One never knows who we’ll meet traveling through life. I want to highlight someone I am privileged to know for the most wrong reason imaginable.
I met Adam Tolley due to what must be the most horrific thing one could face: cancer. I have the utmost respect for this young man. He is riding in a well established bicycle ride fundraiser (www.pelotonia.org) to raise funds to help fight cancer. He is doing so in remembrance of his younger brother, Andrew.
Adam also chooses to focus on a few others affected by cancer and has been kind enough to include me over the past few years. I am honored beyond words.
In preparation for the grueling bike ride this year, he decided to mark up his legs with some names. Read each carefully folks, this is not child’s play.
I am a member of the Burkitt’s Lymphoma Society. Adam joined the group after his younger brother Andrew was diagnosed with Burkitt’s. Not only did Adam join, but his mom, Andrew’s sister, and also Andrew joined. Not often our group has seen young teenagers join our group, much less the whole family.
Andrew Tolley was a bundle of life, known for his humor, smile, and quick wit. We all wept when Andrew passed exactly one year from the day of his diagnosis at the age of 15. I just cannot fathom such pain. As of this writing today, Andrew would be 20 years old.
Andrew wrote something in the privacy of the Burkitt’s group. I was floored when I read it then. I am still shaken deeply when I read it now. Andrew was really fighting at this point. I marvel at the wisdom and insight from a brilliant 15 year old teenager as he battled this absolutely shitty cancer.
Shared with permission
Everyday I wake up and try to put a smile on my face but it’s so hard to look towards the future positively. I know that is not how I should be thinking right know but sometimes in those hard times when I’m at my lowest point that’s the only way I can think. I do however try not to look negatively toward the future for fear that’s what will happen so I try to look positively toward the future even in the hardest time. It’s so hard just to sit and listen to your family say that they wish that there was something they could do but at times all they can do is sit and watch. If someone in my family told me there was a way that they could take my spot I would tell them no. The main reason why I would tell them no is because I don’t think I could handle watching someone else in my family go through what I have to go through. It is hard enough for me to go through it and I don’t want anyone else in my family to go through what I have to go through. I don’t know if that’s selfish but that’s how I feel. In a way I’m glad that all this is happening to me and not someone that isn’t as strong as I am. It’s not fair how the world works I wish that cancer was just a word or a scary story that people told at camp to scare the campers.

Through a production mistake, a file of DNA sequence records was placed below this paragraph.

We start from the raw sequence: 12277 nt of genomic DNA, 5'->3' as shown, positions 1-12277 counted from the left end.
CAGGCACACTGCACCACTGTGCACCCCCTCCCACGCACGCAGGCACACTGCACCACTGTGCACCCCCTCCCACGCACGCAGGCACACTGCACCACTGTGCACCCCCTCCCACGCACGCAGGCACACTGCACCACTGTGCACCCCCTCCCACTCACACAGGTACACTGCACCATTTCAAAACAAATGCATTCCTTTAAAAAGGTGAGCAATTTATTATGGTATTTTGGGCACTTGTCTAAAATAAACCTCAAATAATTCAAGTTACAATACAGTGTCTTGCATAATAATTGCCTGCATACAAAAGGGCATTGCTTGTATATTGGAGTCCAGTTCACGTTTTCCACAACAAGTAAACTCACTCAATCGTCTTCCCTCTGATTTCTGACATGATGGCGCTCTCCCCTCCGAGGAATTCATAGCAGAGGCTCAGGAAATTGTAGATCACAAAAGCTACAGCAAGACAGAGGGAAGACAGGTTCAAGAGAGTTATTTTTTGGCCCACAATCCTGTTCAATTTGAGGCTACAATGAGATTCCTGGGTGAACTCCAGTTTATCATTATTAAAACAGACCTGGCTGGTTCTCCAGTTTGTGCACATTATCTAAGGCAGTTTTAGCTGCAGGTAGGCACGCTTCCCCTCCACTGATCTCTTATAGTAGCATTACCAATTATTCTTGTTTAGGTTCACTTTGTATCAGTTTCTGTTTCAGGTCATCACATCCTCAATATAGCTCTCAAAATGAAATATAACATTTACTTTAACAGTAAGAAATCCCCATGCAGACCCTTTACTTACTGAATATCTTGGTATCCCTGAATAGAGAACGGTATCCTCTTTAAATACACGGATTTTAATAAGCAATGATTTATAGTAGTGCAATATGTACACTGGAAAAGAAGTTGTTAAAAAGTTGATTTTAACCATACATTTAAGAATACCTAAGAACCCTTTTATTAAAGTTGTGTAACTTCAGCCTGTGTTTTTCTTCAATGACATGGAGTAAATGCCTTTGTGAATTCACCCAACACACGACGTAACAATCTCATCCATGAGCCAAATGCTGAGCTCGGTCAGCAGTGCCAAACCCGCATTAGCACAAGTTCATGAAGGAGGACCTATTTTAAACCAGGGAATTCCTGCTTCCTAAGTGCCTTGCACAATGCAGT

(bolding and italics mine for emphasis)
Truth be told, I cry every time I read this. I have copied this paragraph to my phone. I did so when Andrew first wrote this. I was blown away at the selflessness and maturity of such a young soul fighting for his life.
It is NOT fair how the world works people, it is not.
Adam, Andrew’s older brother, has had his share of grief and personal demons from losing his younger brother. I have watched and communicated a touch with him, encouraging him to keep trying. Adam is channeling his grief and focusing his life on certain things, things that are helping him to make it to the next day.
You see, I don’t believe success is success because we ride a bike to raise funds, as admirable as this is. Adam, just like his mom and sister, are successful because they chose to face another day carrying a hole in their hearts they should not have to carry. They get up and face a world that is not fair and choose to honor Andrew with their lives in their own ways.
Adam is countering his pain with an intense bike ride that gives 100% of every dollar raised to help fight cancer.
Check out this 30 second video (click this highlighted sentence) that Huntington Bank made for Adam as he rode in last year’s Pelotonia fundraiser.
I wish that cancer was just a word or a scary story that people told at camp to scare the campers.
Would you say a prayer for the Tolley family?
If you have an extra $5 bill laying around for a burger, would you consider donating to Adam for this ride?
Adam’s Pelotonia Bike Ride Information (might be very slow to load)
I have fallen in love with Adam. My youngest is Andrew and it was my older son who had Burkitt’s. For some reason I have felt a connection to Adam from the beginning.In the jewish religion we say may their memory be a blessing and he has done that for his little brother. On his left arm he wrote Burlkitt’s Lymphoma Society for me. I just adore him.
Thank you for sharing!